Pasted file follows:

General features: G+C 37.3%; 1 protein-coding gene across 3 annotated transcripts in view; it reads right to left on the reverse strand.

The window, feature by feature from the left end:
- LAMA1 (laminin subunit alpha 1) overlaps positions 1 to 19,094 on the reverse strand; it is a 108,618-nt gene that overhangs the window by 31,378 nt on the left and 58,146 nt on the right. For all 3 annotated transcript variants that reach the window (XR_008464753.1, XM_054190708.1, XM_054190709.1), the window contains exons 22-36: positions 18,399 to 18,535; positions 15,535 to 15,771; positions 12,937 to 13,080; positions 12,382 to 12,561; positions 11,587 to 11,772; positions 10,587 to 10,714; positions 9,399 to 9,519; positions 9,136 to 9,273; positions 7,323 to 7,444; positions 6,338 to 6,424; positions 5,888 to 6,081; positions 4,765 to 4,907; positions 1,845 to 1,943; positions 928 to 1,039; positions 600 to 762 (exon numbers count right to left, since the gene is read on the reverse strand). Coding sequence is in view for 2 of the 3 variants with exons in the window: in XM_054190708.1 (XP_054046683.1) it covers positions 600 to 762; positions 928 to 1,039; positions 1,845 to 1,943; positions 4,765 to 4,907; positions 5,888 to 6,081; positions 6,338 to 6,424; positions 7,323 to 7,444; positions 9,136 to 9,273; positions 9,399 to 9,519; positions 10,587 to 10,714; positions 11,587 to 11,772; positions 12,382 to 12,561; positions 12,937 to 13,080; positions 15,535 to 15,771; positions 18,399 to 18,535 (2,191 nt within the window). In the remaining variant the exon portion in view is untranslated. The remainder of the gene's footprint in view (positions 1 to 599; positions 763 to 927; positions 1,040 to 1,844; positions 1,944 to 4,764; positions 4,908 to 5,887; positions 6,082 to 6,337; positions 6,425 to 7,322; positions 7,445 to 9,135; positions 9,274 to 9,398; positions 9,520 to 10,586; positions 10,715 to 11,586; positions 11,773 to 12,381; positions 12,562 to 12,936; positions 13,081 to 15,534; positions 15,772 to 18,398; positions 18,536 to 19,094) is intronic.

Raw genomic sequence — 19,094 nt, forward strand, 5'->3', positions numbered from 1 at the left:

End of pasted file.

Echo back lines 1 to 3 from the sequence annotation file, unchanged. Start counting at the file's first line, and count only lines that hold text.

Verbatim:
General features: G+C 37.3%; 1 protein-coding gene across 3 annotated transcripts in view; it reads right to left on the reverse strand.

The window, feature by feature from the left end:
- LAMA1 (laminin subunit alpha 1) overlaps positions 1 to 19,094 on the reverse strand; it is a 108,618-nt gene that overhangs the window by 31,378 nt on the left and 58,146 nt on the right. For all 3 annotated transcript variants that reach the window (XR_008464753.1, XM_054190708.1, XM_054190709.1), the window contains exons 22-36: positions 18,399 to 18,535; positions 15,535 to 15,771; positions 12,937 to 13,080; positions 12,382 to 12,561; positions 11,587 to 11,772; positions 10,587 to 10,714; positions 9,399 to 9,519; positions 9,136 to 9,273; positions 7,323 to 7,444; positions 6,338 to 6,424; positions 5,888 to 6,081; positions 4,765 to 4,907; positions 1,845 to 1,943; positions 928 to 1,039; positions 600 to 762 (exon numbers count right to left, since the gene is read on the reverse strand). Coding sequence is in view for 2 of the 3 variants with exons in the window: in XM_054190708.1 (XP_054046683.1) it covers positions 600 to 762; positions 928 to 1,039; positions 1,845 to 1,943; positions 4,765 to 4,907; positions 5,888 to 6,081; positions 6,338 to 6,424; positions 7,323 to 7,444; positions 9,136 to 9,273; positions 9,399 to 9,519; positions 10,587 to 10,714; positions 11,587 to 11,772; positions 12,382 to 12,561; positions 12,937 to 13,080; positions 15,535 to 15,771; positions 18,399 to 18,535 (2,191 nt within the window). In the remaining variant the exon portion in view is untranslated. The remainder of the gene's footprint in view (positions 1 to 599; positions 763 to 927; positions 1,040 to 1,844; positions 1,944 to 4,764; positions 4,908 to 5,887; positions 6,082 to 6,337; positions 6,425 to 7,322; positions 7,445 to 9,135; positions 9,274 to 9,398; positions 9,520 to 10,586; positions 10,715 to 11,586; positions 11,773 to 12,381; positions 12,562 to 12,936; positions 13,081 to 15,534; positions 15,772 to 18,398; positions 18,536 to 19,094) is intronic.